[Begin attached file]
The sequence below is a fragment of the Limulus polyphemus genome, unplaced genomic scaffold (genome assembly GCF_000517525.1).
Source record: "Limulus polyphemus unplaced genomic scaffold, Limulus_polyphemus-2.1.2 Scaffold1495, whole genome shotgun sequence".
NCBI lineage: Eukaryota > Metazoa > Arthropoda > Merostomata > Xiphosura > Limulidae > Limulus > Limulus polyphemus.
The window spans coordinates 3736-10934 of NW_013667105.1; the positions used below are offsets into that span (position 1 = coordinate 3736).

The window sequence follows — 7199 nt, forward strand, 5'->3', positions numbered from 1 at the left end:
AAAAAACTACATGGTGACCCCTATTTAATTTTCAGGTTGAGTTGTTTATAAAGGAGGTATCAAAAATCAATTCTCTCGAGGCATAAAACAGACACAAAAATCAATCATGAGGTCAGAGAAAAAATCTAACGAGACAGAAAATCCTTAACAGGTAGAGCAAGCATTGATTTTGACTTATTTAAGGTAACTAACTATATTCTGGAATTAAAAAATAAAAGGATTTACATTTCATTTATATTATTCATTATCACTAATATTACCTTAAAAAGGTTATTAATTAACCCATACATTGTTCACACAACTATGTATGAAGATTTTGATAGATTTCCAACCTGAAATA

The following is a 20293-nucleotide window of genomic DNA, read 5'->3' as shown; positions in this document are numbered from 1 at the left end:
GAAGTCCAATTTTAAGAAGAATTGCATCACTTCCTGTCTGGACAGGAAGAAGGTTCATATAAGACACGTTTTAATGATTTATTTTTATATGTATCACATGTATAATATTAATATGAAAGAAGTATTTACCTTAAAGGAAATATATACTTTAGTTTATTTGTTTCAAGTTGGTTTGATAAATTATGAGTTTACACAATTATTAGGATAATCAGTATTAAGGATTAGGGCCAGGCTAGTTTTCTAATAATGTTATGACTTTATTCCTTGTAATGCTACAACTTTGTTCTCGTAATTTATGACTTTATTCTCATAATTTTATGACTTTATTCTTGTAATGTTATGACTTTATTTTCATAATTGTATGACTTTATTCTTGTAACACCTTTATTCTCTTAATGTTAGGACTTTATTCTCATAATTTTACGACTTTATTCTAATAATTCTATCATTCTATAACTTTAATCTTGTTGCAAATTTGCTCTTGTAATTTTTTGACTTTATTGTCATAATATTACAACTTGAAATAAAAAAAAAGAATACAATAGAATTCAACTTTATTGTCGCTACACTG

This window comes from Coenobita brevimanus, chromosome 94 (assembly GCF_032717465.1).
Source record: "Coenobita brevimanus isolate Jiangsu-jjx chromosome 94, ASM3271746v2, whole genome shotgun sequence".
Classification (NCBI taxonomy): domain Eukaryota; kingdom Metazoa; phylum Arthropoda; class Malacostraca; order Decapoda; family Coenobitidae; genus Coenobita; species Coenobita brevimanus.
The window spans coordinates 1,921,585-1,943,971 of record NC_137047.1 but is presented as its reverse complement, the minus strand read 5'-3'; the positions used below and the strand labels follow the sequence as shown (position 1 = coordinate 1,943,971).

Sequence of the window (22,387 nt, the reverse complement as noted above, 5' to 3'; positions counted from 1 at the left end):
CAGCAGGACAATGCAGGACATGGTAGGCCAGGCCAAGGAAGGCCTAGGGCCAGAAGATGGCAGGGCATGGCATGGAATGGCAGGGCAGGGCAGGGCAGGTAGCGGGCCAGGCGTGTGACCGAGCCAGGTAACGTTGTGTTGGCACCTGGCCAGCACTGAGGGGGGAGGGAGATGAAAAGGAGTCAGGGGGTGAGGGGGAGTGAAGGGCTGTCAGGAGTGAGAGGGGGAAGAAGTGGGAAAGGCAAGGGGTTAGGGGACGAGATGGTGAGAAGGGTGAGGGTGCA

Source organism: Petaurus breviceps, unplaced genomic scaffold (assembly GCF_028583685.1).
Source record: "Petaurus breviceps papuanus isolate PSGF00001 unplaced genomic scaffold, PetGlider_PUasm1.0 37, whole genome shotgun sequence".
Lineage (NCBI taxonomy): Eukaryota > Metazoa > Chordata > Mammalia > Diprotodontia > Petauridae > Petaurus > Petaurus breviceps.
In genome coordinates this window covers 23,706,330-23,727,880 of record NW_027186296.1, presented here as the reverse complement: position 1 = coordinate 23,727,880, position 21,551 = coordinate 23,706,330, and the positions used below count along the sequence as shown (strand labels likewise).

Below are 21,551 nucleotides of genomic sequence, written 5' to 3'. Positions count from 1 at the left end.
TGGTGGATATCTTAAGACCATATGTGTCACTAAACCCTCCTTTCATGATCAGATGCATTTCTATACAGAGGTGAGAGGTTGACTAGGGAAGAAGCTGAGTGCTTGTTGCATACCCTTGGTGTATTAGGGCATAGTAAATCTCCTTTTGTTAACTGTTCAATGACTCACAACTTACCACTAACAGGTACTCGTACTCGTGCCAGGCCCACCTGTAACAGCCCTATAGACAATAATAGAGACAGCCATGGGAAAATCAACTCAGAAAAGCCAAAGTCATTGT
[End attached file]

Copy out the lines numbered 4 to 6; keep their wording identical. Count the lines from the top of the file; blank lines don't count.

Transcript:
The window spans coordinates 3736-10934 of NW_013667105.1; the positions used below are offsets into that span (position 1 = coordinate 3736).

The window sequence follows — 7199 nt, forward strand, 5'->3', positions numbered from 1 at the left end:
AAAAAACTACATGGTGACCCCTATTTAATTTTCAGGTTGAGTTGTTTATAAAGGAGGTATCAAAAATCAATTCTCTCGAGGCATAAAACAGACACAAAAATCAATCATGAGGTCAGAGAAAAAATCTAACGAGACAGAAAATCCTTAACAGGTAGAGCAAGCATTGATTTTGACTTATTTAAGGTAACTAACTATATTCTGGAATTAAAAAATAAAAGGATTTACATTTCATTTATATTATTCATTATCACTAATATTACCTTAAAAAGGTTATTAATTAACCCATACATTGTTCACACAACTATGTATGAAGATTTTGATAGATTTCCAACCTGAAATA